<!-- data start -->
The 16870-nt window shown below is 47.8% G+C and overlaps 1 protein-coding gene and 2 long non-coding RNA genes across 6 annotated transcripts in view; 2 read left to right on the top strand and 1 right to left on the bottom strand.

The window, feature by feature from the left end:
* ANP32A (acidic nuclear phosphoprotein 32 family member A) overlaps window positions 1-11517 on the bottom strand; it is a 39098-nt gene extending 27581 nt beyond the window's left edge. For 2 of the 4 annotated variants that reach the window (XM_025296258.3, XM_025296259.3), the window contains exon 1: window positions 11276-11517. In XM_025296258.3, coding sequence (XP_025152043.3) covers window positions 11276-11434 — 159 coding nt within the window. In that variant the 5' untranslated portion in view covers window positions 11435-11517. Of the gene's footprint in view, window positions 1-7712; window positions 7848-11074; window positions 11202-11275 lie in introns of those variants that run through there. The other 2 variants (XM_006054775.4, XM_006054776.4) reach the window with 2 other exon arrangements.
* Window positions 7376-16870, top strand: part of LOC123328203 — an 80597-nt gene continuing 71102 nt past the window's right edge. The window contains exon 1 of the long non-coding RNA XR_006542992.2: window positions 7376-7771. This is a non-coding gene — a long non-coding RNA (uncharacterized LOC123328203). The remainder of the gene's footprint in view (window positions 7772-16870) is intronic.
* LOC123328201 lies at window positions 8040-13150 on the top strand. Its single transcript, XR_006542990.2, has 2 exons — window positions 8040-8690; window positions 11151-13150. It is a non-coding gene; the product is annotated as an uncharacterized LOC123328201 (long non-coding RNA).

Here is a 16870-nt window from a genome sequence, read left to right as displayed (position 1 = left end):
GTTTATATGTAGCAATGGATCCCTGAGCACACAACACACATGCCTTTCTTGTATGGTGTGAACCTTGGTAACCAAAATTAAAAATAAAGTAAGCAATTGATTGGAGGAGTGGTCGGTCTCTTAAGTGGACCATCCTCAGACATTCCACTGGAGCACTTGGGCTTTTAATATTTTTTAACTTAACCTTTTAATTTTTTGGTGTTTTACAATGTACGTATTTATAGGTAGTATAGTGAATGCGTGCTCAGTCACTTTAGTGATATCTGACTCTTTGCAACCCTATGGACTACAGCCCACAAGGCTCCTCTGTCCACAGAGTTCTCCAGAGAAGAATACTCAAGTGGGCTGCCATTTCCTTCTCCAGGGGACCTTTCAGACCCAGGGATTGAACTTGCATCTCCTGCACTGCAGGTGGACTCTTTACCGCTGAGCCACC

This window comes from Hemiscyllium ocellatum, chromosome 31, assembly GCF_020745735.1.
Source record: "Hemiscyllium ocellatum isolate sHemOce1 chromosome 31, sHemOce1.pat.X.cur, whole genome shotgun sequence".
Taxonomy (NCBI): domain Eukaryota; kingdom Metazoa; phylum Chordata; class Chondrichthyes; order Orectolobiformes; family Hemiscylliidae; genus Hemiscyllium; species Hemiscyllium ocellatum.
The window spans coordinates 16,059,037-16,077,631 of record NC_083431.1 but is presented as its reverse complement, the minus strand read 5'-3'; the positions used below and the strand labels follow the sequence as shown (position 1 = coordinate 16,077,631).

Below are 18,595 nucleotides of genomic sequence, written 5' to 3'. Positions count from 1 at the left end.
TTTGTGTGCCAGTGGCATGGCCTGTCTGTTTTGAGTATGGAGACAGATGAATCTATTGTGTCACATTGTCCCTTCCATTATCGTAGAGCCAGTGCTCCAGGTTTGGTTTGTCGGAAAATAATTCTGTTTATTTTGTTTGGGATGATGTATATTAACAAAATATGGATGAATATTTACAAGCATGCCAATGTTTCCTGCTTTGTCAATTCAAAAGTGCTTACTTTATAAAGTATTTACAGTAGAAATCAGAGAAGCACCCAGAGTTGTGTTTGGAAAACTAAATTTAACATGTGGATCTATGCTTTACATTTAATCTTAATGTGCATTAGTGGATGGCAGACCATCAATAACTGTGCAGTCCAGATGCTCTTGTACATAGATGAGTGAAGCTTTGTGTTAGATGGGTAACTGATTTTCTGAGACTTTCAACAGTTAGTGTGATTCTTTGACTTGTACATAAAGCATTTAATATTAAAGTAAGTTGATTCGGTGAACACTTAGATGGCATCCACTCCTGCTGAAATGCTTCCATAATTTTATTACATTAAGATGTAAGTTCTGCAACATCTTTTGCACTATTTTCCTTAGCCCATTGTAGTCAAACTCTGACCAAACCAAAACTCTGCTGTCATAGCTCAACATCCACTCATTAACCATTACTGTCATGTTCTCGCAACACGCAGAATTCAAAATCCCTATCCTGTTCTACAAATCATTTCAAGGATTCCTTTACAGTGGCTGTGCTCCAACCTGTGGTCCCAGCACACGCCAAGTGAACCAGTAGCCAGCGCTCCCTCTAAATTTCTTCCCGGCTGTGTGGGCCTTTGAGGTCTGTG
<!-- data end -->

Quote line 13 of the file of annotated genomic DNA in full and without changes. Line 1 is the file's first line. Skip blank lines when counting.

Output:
TTTGTGTGCCAGTGGCATGGCCTGTCTGTTTTGAGTATGGAGACAGATGAATCTATTGTGTCACATTGTCCCTTCCATTATCGTAGAGCCAGTGCTCCAGGTTTGGTTTGTCGGAAAATAATTCTGTTTATTTTGTTTGGGATGATGTATATTAACAAAATATGGATGAATATTTACAAGCATGCCAATGTTTCCTGCTTTGTCAATTCAAAAGTGCTTACTTTATAAAGTATTTACAGTAGAAATCAGAGAAGCACCCAGAGTTGTGTTTGGAAAACTAAATTTAACATGTGGATCTATGCTTTACATTTAATCTTAATGTGCATTAGTGGATGGCAGACCATCAATAACTGTGCAGTCCAGATGCTCTTGTACATAGATGAGTGAAGCTTTGTGTTAGATGGGTAACTGATTTTCTGAGACTTTCAACAGTTAGTGTGATTCTTTGACTTGTACATAAAGCATTTAATATTAAAGTAAGTTGATTCGGTGAACACTTAGATGGCATCCACTCCTGCTGAAATGCTTCCATAATTTTATTACATTAAGATGTAAGTTCTGCAACATCTTTTGCACTATTTTCCTTAGCCCATTGTAGTCAAACTCTGACCAAACCAAAACTCTGCTGTCATAGCTCAACATCCACTCATTAACCATTACTGTCATGTTCTCGCAACACGCAGAATTCAAAATCCCTATCCTGTTCTACAAATCATTTCAAGGATTCCTTTACAGTGGCTGTGCTCCAACCTGTGGTCCCAGCACACGCCAAGTGAACCAGTAGCCAGCGCTCCCTCTAAATTTCTTCCCGGCTGTGTGGGCCTTTGAGGTCTGTG